Software for Visual Science

          There is a certain particularity of software for scientific projects. Unlike the business applications, it is more Math intensive and usually not so huge. That software may be and should be designed following certain academic rather than empirical methodology and style.

          Also, typical enough for scientific environment are small problems and projects appearing now and then, for which no formal specifications were thoroughly written in advance. The implementation should be designed on flight, but it must be very robust and functional, allowing further development and changes as necessary. Also, in the modern graphical and multitasking operating environment, the Graphical User Interface (GUI), event-driven logic and sophisticated display of scientific data should meet high standards established in this field. Programming and debugging in such complex environment normally is much more challenging in comparison with the very simplistic sequence driven user interface and display in the "good old days". It would drain a lot of efforts away from programming the essentials of the scientific problems, unless the concept and metaphor of the Rapid Application Development (RAD) was introduced and implemented in a new line of Borland's products, which revolutionized the process of software development.

            Continuing its much earlier developed concept, Borland created a powerful uniform integrated environment for the major programming languages Pascal, C++ and Java, which comfortably allowed developers to edit source code, to run and debug it all together. In addition, the most complex, annoying and unforgiving part of designing process – event driven structure of the code and GUI, was completely automated via the library of the high level meaningful Visual Components (VCL), covering entire Windows Application Interface (API). The components of the VCL are integrated into the developer environment so that they allow the so called two-way design: either visually by dragging and dropping the components from the palette (while the system adds the supporting code automatically), or by adding the code manually.

          The first in the line of such products was Delphi-1 – a modified Pascal appearing in 1995 and now evolving into Delphi-6-8. Soon after Delphi, Borland introduced the similar integrated environments and VCL for developers of C++ and Java called respectively C++ Builder and Java Builder. Borland ported that whole line of RAD products also into Linux realm.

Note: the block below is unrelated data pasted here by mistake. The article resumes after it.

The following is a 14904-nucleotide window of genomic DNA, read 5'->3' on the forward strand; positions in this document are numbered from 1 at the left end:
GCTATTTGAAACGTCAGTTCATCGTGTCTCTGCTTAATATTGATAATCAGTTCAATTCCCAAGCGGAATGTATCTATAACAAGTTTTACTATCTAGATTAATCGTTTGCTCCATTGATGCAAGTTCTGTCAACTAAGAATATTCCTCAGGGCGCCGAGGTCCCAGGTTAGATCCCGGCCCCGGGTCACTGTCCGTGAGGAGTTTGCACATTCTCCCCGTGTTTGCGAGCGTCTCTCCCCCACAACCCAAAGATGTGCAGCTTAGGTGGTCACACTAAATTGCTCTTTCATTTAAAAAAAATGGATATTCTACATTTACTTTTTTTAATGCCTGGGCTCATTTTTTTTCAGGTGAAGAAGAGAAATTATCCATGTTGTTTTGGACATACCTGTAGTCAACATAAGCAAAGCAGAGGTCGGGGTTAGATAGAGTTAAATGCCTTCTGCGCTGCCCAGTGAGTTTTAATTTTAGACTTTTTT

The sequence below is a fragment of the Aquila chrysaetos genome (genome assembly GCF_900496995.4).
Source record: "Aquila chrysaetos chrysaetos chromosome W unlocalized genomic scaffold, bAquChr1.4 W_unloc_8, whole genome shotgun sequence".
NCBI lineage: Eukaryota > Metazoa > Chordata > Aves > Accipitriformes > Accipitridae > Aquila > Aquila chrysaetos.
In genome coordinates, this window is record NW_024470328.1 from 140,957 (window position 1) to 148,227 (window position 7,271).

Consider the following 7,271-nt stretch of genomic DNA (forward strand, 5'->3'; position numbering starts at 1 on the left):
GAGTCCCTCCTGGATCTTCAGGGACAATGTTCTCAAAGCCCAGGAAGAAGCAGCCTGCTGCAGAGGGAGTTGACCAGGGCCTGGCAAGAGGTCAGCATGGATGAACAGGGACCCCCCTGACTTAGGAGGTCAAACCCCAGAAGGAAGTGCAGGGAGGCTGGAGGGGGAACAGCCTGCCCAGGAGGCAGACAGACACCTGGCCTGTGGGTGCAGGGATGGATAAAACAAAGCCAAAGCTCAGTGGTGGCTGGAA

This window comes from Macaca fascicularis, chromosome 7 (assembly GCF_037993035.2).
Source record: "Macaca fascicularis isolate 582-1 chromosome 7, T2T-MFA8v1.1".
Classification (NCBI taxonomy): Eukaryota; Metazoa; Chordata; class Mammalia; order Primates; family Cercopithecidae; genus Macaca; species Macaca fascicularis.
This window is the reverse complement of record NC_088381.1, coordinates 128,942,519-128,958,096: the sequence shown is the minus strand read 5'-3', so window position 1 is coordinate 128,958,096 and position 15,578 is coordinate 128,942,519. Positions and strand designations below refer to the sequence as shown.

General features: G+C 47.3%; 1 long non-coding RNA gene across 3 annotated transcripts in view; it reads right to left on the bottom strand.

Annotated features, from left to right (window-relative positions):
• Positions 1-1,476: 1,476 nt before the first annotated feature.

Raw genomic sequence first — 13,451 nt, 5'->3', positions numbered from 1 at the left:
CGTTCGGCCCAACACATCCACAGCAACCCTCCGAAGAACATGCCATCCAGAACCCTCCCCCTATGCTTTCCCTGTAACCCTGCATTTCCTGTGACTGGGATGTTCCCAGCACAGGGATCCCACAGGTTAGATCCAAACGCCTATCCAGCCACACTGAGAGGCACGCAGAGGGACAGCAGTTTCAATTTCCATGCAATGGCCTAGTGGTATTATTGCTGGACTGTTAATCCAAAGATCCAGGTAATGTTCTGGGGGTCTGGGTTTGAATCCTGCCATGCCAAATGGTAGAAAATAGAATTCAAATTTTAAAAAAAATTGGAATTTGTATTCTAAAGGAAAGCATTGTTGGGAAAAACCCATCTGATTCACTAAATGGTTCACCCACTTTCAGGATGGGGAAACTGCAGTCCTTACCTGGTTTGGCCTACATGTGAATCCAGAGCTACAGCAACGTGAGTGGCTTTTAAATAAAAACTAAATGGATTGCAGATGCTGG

My work in the Smith-Kettlewell Eye Research Institute began in June 1995, I have developed a large variety of projects in Delphi.

          The recent one (since 2005 and still in progress) conducted under supervision of Dr. M. MacKeben, is development of sophisticated software for experiments and tests performed with a Scanning Laser Ophthalmoscope (SLO) built by Rodenstock (Germany). The software grabs NTSC video stream of human retina generated by the SLO, and simultaneously sends stimuli back to the SLO transmitted via RGB-to-NTSC converter CorioScan. (CorioScan transmission is controlled via Serial Com Port).

          The goal of the first stage of the project was to record the movies of eye movements, to perform their Off-Line frame tracking using the advance Matrox Image Processing Library (MIL-7), and with the obtained offsets for each frame to develop advanced graphical analysis of the eye movement. This graphical analysis includes procedures and graphs such as saccades analysis, x(t), y(t) curves, real time trajectory animation, and the dwelling time histograms (exportable in MS Excel for isometric 3D graphing).  

          The challenge of the second stage was to develop an advanced version of the micro-perimetry test with the goal of achieving a gaze-contingent delivery of the stimuli based on real time frame tracking of the eye movements. This goal was reached due to enhancements of the MIL's Pattern Matching routine, and optimizing the data processing at all steps. Having the gaze-contingency achieved, we developed several other tests such as real time measurement of accuracy of fixation, or accuracy of pursuit of a target moving along given trajectories.

          The current stage of this project is published in a special issue of JOSA, May 2007.

Other projects developed under supervision of Dr. M. MacKeben were:

Under supervision of Dr. C. Tyler was developed

Some auxiliary projects performed on my own were: